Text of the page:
“I just met him for a coffee at the Ireland-Denmark soccer game. It was pretty cool,” Carbery smiles. “I was just chatting to him briefly and then ROG [Ronan O'Gara] set us up with a coffee on the Friday before he left so it was pretty cool to meet him.
“It was more of a general chat just getting to know each other. He was talking about how to control a team and it comes in time he was saying how nervous and shy he was in his first three or four years playing.
“He said how good it was to learn from Carlos Spencer and Andrew Mehrtens cause he started off playing 12 for the first three or four years and he said playing in a different position can be a good thing cause you can learn from others so that gave me good confidence playing 15 and playing with Johnny [Sexton] and learning how to take responsibly. Probably one of the best tens ever, to hear that from him is pretty cool.”
When you hear it from someone like Dan Carter, all of the outside noise is irrelevant. The suggestions Carbery should leave Leinster to get experience and exposure at out-half has fed a debate which is likely to rage and rage. Even in absentia, he will be talked about but he doesn’t take much notice.
“I didn’t think too much of it, to be honest,” Carbery said of Eddie O’Sullivan’s recommendation that he should pack his bags and head to another province.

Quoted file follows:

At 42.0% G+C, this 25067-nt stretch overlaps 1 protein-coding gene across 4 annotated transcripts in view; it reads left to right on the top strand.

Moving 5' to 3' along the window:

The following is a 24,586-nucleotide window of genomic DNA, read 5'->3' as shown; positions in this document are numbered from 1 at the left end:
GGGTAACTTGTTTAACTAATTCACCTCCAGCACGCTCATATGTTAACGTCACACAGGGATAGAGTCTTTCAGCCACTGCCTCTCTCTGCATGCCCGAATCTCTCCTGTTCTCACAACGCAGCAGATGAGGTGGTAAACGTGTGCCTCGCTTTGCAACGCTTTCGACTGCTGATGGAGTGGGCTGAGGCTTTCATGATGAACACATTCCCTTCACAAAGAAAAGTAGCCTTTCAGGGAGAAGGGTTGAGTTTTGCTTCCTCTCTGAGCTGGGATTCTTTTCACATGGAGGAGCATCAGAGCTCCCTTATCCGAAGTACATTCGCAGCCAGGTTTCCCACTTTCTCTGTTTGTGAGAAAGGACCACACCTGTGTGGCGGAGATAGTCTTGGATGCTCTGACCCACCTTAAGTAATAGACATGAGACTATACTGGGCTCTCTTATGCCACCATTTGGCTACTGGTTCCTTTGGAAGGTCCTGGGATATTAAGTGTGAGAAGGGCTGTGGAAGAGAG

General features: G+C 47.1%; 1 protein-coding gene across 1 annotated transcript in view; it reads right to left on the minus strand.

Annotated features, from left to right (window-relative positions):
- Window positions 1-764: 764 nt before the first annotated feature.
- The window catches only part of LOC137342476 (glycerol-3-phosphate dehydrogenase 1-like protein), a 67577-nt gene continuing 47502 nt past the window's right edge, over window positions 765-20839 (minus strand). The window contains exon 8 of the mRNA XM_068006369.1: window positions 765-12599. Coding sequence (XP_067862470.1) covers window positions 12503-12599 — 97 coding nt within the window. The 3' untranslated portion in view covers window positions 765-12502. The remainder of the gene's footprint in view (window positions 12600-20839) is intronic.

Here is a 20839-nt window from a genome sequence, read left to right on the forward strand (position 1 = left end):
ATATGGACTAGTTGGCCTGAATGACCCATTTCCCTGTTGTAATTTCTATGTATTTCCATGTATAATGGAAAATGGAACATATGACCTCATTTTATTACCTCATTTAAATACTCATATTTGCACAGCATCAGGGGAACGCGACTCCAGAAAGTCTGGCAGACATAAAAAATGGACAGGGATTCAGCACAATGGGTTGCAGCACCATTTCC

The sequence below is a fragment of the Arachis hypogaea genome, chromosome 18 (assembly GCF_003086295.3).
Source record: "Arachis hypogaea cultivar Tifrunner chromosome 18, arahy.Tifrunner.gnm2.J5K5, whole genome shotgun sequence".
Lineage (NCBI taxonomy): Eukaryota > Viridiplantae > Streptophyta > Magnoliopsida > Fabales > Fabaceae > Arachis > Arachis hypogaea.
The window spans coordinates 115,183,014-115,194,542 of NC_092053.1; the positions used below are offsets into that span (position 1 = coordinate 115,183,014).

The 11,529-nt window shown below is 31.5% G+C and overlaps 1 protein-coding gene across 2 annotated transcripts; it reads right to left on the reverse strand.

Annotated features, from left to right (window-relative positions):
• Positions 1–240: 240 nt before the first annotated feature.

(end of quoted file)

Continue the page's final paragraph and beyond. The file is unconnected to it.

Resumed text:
“The opinions that really count are in the environment. Leinster is the best environment to be learning in, behind Johnny and Rob [Kearney]. I’m learning as much as I can in Leinster as I would anywhere.”
Carbery is just happy to play, to be honest, and content to double job.
“What comes first is what’s best for Leinster,” he stresses, adamant that the eastern province is the best place for him.
“Me playing fullback when Rob’s been injured probably worked out best. I’m learning every day and a bit of competition [with Ross Byrne] makes it healthy for both of us, makes us both strive to get better and improve. We have kicking competitions here and there which also helps. Competition is great and that’s why it’s such a good environment at Leinster.
“It just depends where the team needs me. I like to split between the two but if Leinster need me at 15 for the next three or four years I am more than willing to do it.”
“His opinion is the one that really counts so if he is happy with how it is going then I’m happy.”
Joey Carbery is an ambassador for Europcar Ireland and was on hand yesterday to promote the Europcar Privilege Programme, a programme which allows motorists who rent from Europcar and subscribe to the Privilege Programme some extra conveniences and rewarding benefits.